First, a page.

Taking Back a Move in Chess

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“A man that will take back a move at chess will pick a pocket.”
- Richard Fenton (1837 – 1916)

CTRL Z Threadless Tee

CTRL Z Threadless Tee

So, when ChessCube Version 4 launched this week, it launched without the “take back” option. It’s back (some of you may be pleased to know), but we’ve certainly seen lots of debate around whether it shouldn’t even be an available option!

I asked for some opinions around ChessCube HQ, and John‘s thoughts are worth sharing:

When you take back a move in chess you have had a glimpse of the future and your opponent has not had the same advantage. Except in beginners’ games, it ought not to be allowed in my opinion.

Ultimately it can only harm the chess development of the player who takes back the move. Takebacks can also quite easily bedevil relationships.

The player who is asked for a takeback is placed in an invideous position. If she refuses then she risks being thought of as an ungracious person. And if she accedes then she has set a precedent which will be difficult to repudiate. Damned if you do and damned if you don’t. Much simpler to simply not allow the possibility at all.

Mouse slips? I have had a few and smarted most mightily for it. I’m much more careful with my mouse these days.

When playing games online, most players wouldn’t want to be at the mercy of their own mouse slips. It’s something we had to consider with the online games in the SA Open. For those games, even though the game was played online, each player also had a physical board to show their moves to the arbiter. That way, a request to take back a move based on a slip of the mouse could be verified against the board.

What do I think? Well, I’m quite the beginner myself, so I were to want to take a move back it would more likely be because I’d made the wrong one, rather than that my mouse had slipped. It would be better for me to learn to play the game without that “ctrl + z” option. For better players, I can understand the frustration of a mistaken move because of a sticky mouse. Take back remains for now.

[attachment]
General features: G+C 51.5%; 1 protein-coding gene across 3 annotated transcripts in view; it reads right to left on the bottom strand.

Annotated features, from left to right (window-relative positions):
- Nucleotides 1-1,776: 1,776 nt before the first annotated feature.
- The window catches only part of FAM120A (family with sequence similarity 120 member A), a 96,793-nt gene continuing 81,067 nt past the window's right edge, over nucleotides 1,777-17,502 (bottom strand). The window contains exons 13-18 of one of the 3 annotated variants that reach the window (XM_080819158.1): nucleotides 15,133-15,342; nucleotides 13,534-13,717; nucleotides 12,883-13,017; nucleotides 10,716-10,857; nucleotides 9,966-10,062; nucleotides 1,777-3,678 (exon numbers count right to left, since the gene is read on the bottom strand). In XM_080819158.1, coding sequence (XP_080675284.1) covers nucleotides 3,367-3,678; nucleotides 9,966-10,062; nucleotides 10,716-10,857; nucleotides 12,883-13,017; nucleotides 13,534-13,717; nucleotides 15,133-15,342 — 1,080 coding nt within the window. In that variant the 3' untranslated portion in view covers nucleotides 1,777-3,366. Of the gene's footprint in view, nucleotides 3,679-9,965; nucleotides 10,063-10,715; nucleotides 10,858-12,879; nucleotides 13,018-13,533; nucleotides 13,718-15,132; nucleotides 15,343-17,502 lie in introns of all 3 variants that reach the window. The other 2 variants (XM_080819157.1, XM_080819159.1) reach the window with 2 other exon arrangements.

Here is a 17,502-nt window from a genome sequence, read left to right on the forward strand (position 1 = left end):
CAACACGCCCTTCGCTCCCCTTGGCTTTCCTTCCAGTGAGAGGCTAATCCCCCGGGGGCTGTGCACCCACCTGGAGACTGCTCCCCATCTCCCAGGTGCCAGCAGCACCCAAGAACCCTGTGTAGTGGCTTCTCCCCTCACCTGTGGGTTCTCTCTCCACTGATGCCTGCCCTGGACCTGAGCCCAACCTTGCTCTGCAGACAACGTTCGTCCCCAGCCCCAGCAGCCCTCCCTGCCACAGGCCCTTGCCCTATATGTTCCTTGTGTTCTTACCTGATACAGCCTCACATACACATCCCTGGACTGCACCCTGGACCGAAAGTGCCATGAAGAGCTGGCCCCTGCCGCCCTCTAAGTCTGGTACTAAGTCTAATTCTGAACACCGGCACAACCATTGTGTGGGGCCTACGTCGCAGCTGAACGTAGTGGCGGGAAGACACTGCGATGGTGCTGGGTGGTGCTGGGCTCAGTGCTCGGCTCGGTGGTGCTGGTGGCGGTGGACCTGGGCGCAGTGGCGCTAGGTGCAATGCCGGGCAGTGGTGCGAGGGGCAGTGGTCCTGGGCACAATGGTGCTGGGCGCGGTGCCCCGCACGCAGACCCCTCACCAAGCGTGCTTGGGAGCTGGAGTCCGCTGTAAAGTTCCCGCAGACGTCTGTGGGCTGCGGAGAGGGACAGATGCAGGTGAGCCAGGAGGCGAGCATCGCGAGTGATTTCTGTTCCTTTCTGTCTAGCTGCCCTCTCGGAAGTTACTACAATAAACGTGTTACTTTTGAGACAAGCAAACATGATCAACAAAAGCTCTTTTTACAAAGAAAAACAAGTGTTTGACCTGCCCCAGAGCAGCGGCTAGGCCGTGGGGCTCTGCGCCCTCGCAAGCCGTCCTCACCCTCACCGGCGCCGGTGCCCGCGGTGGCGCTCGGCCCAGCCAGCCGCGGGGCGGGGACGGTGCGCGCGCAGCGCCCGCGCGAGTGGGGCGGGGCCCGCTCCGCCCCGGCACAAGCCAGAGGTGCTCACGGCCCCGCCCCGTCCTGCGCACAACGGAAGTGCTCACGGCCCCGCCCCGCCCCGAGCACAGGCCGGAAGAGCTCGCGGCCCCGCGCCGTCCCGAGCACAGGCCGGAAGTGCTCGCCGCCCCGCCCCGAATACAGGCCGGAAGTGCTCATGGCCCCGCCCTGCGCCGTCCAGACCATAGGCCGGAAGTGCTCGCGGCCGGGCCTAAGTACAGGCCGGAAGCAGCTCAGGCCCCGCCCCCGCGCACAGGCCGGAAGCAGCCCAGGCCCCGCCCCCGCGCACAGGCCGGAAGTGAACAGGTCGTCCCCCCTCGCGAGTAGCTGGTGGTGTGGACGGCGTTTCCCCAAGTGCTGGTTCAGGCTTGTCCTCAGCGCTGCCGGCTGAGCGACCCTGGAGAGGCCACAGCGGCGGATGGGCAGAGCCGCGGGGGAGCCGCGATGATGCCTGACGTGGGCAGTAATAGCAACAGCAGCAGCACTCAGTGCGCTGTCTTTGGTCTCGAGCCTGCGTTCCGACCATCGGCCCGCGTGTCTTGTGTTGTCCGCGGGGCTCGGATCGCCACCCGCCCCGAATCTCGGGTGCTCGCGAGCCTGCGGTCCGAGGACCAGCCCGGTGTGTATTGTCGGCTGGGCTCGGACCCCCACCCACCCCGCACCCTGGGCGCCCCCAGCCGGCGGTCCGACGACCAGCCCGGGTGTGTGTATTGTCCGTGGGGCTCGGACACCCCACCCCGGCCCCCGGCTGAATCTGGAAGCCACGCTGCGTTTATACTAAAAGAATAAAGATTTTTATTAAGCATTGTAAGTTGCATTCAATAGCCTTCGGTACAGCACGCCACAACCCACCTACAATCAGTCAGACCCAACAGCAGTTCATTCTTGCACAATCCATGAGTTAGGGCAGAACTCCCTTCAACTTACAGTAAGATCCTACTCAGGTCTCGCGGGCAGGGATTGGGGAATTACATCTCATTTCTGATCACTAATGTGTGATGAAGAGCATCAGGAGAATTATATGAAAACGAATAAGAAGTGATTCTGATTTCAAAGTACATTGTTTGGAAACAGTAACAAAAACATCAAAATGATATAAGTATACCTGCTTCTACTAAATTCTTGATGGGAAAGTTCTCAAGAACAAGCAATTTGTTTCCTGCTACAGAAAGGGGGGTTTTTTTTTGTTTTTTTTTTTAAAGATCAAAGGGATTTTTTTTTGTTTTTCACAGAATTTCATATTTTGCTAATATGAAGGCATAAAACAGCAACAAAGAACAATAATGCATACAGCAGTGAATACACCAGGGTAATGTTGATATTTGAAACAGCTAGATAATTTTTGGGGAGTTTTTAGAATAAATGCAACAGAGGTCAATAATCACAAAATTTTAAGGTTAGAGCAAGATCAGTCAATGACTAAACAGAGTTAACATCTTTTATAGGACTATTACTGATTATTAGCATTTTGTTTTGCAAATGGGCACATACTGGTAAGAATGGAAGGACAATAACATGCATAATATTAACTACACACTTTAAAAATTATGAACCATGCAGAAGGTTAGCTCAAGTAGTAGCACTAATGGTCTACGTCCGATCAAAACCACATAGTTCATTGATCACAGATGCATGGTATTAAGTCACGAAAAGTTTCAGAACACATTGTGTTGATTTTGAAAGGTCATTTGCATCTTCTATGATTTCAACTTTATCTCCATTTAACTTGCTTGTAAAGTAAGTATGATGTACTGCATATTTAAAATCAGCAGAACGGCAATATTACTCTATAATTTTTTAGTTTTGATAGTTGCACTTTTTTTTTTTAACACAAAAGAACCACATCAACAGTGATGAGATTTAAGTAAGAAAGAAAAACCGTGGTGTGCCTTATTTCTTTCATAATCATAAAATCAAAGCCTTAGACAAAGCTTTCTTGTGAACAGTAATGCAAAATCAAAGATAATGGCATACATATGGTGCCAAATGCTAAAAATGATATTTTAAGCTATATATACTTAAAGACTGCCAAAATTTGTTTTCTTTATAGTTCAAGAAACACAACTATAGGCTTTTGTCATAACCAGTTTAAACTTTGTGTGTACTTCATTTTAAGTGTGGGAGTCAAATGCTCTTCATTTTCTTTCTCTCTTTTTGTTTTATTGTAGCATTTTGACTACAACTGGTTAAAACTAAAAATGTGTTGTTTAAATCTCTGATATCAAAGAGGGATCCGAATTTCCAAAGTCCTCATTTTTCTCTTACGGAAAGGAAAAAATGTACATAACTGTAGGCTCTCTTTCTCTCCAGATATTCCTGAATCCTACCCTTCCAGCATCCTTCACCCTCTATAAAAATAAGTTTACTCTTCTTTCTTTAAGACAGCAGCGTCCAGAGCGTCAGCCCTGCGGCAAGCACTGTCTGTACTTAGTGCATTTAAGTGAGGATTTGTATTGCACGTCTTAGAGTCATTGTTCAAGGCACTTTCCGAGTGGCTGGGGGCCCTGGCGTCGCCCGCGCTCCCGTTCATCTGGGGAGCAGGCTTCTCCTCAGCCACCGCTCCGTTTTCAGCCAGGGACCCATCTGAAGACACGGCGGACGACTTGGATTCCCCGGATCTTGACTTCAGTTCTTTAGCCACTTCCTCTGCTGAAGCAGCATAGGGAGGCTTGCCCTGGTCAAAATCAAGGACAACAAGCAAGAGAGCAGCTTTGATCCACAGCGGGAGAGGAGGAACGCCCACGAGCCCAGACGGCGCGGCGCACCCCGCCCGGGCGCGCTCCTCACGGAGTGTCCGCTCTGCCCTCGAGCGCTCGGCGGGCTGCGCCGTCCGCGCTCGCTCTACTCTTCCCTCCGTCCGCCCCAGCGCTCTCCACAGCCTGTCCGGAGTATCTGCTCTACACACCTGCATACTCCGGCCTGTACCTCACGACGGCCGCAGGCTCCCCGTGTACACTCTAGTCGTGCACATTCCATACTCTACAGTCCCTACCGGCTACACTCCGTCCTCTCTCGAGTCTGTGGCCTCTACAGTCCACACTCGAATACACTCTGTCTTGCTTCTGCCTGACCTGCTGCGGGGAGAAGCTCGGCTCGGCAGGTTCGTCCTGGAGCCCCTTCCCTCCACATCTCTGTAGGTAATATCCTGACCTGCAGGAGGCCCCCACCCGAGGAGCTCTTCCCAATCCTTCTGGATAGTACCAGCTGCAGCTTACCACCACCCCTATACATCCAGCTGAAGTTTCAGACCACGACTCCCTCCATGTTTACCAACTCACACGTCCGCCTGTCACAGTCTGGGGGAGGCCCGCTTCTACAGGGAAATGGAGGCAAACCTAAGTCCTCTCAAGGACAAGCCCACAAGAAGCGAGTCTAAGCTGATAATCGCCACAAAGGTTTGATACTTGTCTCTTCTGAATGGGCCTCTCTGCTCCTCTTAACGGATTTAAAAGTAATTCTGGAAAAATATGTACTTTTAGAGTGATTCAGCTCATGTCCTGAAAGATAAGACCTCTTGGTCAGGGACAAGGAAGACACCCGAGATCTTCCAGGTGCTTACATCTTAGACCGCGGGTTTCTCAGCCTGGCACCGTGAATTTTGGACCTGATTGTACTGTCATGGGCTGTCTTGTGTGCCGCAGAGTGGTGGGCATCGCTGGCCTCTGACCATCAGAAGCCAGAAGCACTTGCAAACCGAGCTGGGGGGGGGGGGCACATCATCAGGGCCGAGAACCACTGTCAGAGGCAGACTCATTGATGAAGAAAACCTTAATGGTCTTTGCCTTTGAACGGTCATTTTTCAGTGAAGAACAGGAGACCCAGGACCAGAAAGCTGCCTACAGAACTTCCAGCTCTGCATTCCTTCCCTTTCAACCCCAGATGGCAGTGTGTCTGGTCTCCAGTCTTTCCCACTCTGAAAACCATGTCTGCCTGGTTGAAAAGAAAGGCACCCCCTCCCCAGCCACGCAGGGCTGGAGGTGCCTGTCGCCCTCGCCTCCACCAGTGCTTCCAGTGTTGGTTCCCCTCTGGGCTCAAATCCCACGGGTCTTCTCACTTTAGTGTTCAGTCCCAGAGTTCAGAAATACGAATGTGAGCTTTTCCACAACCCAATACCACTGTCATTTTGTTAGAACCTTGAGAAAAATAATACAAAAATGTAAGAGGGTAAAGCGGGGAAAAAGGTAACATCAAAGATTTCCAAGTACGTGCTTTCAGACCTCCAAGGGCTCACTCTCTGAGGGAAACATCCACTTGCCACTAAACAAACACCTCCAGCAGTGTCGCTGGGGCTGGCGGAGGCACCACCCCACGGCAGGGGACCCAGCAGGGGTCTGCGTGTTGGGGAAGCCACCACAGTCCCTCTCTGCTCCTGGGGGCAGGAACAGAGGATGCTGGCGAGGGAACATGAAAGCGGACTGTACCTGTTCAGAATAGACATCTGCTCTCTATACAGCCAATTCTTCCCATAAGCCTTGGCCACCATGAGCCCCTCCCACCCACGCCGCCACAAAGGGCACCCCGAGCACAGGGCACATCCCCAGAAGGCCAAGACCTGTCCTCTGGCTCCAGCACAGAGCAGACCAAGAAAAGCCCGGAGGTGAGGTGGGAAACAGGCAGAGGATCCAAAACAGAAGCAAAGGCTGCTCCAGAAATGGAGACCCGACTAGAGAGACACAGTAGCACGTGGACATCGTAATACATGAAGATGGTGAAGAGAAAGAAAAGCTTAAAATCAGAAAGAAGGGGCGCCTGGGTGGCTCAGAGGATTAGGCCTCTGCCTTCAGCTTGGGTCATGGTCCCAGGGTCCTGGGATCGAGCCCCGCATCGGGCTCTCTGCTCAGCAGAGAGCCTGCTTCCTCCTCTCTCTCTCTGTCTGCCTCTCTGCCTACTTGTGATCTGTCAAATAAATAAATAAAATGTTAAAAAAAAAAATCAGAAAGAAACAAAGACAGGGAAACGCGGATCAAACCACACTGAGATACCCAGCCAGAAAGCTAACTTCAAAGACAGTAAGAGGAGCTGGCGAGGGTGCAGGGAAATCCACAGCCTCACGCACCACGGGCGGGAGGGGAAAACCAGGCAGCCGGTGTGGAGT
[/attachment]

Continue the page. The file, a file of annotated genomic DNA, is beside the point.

What do you think?

[Image is detail of the "CTRL + Z" Tee by Ben Devens at Threadless.]


6 Responses to “Taking Back a Move in Chess”

  • Jacques Says:

    I agree completely with John’s opinion that taking back moves don’t allow you to develop as a chess player. You start to ignore the consequences of your moves because they don’t matter if you can take them back.

    Of course mouse slips do happen and beginner’s should be given some assistance. But after you become better you should learn to stop asking for takebacks – resign if you are lost or play on and fight!

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  • Ctbk Says:

    To put it simply, I think the takeback button is maybe the most annoying feature of chesscube. It has to go. Mouse slips are irrelevant compared to the “Oops, I made a terrible mistake” moves. Did you blunder? Your bad. When you learn playing chess, blunders are part of the experience, and being punished for blundering is capital. If you want to really learn, you need to learn that blundering is (often) FATAL for the game.

  • Nel Says:

    Only allow take-back in unrated games.

  • Warfare04 Says:

    We must always remember chess is a fun game where two players meet to play one the most thoroughly engrossing games ever made. The game of chess. Where you move then I move. It’s set the stage for two players to put on there best performance. Most of the time that’s why I approach the battlefield. I want to play against my opponents best. Unless it’s a serious game or Tournament setting I don’t mind the prospect of my opponent exercising the option to take back. It after brings out the best in me

  • Bryan Says:

    I actually sometimes like the idea of *giving* a takeback, instead of *asking* for one. You are sometimes in a great series with a friend or strong opponent and they make an obvious mouse-slip: e.g. instead of QxQ they drop their queen one square before your queen and you can take it for nothing. In such cases I usually try to give them the takeback (they may obviously decline). In this way I think offering a takeback can be more legitimate than asking for one… in OTB chess would you ever drop a piece in this way? Highly unlikely, which is why the mouseslip is unique to online chess and why a takeback *might* be legitimate in certain situations.